As computers become ubiquitous, the issue of vital data loss due to disaster, is a growing concern for all computer users – from individuals and small firms, to large organisations in sensitive areas such as the military, banks or hospitals and, of course, healthcare facilities.
Such security concerns sweep across a vast range of possibilities: the theft or loss of physical assets such as computers, the possibility of viruses and Trojans in IT systems, or fire, natural disasters and lightning strikes.
In June 2006, the newspaper USA Today reported the findings of a survey by Carbonite, a Boston-based firm, of 185 self-described ‘business-savvy’ people. 69% of the respondents said they had lost data due to accidental deletion, disk or system failure, viruses, fire or another disaster. 40% said they had lost data two or more times in the previous year. Globally, the cost of such losses can be estimated in the upper tens of billions of dollars.
The Scenario in
In the healthcare field, protecting confidential patient information is more critical than ever as more data moves from paper to computers and is then made available online.
The best-known scandals in such contexts have been in the US: most recently, in the shape of an Internet posting in March of the names and medical records of 2,000 patients at Rhode Island’s Westerly Hospital, or the theft of an unsecured laptop last year with similar data on over 350,000 patients of Providence Healthcare, which operates hospitals in the western US.
Such situations cannot be ruled out in Europe. However, it is true that the US is less stringent about protecting private information, unlike the EU, where the Data Protection Directive has forced companies and institutions to take security more seriously – to avoid being punished for privacy violations. Indeed, one shape of things to come was a near- GBP 1 million fine imposed last February by the Financial Services Authority on British Building Society Nationwide, after a laptop containing sensitive customer data was stolen from an employee.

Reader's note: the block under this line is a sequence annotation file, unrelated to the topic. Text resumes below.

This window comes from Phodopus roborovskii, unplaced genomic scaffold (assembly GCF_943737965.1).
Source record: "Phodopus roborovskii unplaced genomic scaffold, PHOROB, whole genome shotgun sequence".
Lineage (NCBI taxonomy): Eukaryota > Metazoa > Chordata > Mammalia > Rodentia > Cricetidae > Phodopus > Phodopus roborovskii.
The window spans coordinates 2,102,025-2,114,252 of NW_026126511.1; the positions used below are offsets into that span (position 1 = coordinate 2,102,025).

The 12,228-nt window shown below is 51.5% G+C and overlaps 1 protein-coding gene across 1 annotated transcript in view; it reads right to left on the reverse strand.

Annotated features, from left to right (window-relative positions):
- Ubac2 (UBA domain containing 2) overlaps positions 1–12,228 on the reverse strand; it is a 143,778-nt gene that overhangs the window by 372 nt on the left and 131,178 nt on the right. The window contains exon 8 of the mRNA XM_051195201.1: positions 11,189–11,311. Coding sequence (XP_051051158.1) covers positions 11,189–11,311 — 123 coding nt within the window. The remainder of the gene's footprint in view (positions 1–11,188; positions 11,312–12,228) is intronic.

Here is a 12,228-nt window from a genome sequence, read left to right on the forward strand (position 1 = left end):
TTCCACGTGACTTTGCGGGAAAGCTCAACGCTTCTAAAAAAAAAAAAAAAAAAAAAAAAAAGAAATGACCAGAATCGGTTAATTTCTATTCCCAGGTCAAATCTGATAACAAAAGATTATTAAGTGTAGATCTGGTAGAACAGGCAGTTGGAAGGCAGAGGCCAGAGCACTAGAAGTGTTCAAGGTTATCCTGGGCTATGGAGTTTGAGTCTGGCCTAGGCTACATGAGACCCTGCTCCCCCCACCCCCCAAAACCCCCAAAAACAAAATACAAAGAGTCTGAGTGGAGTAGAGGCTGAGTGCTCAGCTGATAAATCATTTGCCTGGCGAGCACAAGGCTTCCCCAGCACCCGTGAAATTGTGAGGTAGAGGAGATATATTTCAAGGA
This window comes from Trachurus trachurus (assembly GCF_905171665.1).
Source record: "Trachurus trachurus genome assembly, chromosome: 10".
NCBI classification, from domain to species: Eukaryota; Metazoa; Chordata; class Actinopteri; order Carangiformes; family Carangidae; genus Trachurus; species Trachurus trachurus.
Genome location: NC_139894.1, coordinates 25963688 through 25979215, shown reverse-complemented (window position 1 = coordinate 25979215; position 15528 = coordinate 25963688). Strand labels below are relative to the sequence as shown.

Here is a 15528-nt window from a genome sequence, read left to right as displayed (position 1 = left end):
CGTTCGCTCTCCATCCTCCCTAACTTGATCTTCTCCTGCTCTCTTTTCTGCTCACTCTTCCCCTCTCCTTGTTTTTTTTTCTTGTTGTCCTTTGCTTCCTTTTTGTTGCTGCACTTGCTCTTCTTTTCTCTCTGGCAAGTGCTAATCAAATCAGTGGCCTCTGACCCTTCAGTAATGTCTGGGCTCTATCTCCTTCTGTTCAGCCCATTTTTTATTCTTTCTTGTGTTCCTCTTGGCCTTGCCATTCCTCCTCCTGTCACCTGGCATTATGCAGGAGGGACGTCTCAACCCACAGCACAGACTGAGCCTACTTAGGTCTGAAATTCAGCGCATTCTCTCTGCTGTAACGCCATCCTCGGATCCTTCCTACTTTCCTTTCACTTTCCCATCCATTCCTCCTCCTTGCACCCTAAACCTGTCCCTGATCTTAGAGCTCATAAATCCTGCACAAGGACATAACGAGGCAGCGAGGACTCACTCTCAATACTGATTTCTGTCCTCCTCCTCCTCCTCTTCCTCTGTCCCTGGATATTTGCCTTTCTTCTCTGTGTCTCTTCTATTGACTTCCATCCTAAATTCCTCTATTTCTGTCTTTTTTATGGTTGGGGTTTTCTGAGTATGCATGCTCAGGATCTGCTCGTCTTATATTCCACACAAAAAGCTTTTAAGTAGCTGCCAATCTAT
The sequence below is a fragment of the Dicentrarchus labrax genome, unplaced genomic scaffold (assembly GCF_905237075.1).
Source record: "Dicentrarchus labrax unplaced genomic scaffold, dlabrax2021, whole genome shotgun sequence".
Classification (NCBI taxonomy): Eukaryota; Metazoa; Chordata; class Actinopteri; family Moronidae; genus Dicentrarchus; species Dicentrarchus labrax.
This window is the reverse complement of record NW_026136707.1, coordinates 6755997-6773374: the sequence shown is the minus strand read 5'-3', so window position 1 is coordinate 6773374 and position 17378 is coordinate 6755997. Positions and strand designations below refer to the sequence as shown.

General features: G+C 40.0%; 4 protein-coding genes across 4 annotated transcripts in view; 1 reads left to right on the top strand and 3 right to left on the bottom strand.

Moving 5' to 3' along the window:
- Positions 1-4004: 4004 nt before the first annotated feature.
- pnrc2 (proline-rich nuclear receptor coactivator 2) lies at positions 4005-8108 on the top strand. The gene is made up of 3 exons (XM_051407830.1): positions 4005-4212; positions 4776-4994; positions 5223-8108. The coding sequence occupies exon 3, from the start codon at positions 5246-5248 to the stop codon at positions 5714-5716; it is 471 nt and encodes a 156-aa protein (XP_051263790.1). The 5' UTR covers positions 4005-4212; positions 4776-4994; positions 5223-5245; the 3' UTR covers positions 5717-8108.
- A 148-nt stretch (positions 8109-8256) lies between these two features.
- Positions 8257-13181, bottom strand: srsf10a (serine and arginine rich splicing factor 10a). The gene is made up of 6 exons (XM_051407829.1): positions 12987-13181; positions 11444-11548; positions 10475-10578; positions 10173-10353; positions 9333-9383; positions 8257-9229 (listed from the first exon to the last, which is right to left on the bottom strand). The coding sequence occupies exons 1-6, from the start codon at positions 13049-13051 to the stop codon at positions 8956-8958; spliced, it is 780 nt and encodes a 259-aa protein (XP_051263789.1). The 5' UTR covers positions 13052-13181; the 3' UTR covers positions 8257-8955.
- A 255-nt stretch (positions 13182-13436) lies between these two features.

The Explosion in Data
For many healthcare IT managers, however, the cost of data storage and security remains an issue. So too does the unremitting growth in data volumes. One EU hospital IT manager told Healthcare IT Management that data has begun to “literally explode” at his facility. This would become a “major issue in the coming years”, especially as e-Health programs began to go live. He however had found it a hard case to make to his CFO about the limitations of their 2nd generation disk/tape backup; “buy some more tapes”, was the response.
Indeed, according to a March 2007 report from IT industry analysts IDC, digital data creation over the next four years is set to increase sixfold – from 161 exabytes in 2006 to 988 exabytes in 2010 - and have major consequences for IT departments. Businesses and organisations, on their part, would be responsible for the security, privacy, reliability and compliance of around 85 percent of this.
As a result, IT managers would “see the span of their domain considerably enlarged.”
On its part, industry has been seeking to move to provide state-of-the-art, but realistic choices – although some of the cutting-edge solutions remain expensive because of low demand.
Remote storage vendors, for instance, already deploy specialised tools to gather data from remote servers, compress and encrypt it, and then transfer it offsite. Technologically, as part of their online backup to clients, some provide not only sophisticated data compression – but also, more recently, tools to detect data changes at the block level – saving common files and unique data just once. This caps the speed of growth of data, and also reduces data transfer and storage requirements up to threefold.
E-Health and Data
The IDC report mentioned above noted that around one-fifth of the extra data generated last year was a result of new compliance rules and laws such as Sarbanes-Oxley and Basel II. Though these focus on corporations and financial institutions, it is not too difficult to draw parallels about new e-Health regulations providing exactly such an escalation in data creation. Indeed, a study by Accenture in 2005 already pointed to a spike in digital data arising simply from the use of RFID devices (which remains a priority for modernising hospitals).
In the face of this, it is clear that proactive, strategic thinking by hospital CEOs and CFOs on data storage – within the framework of security and disaster prevention - needs to become a priority.’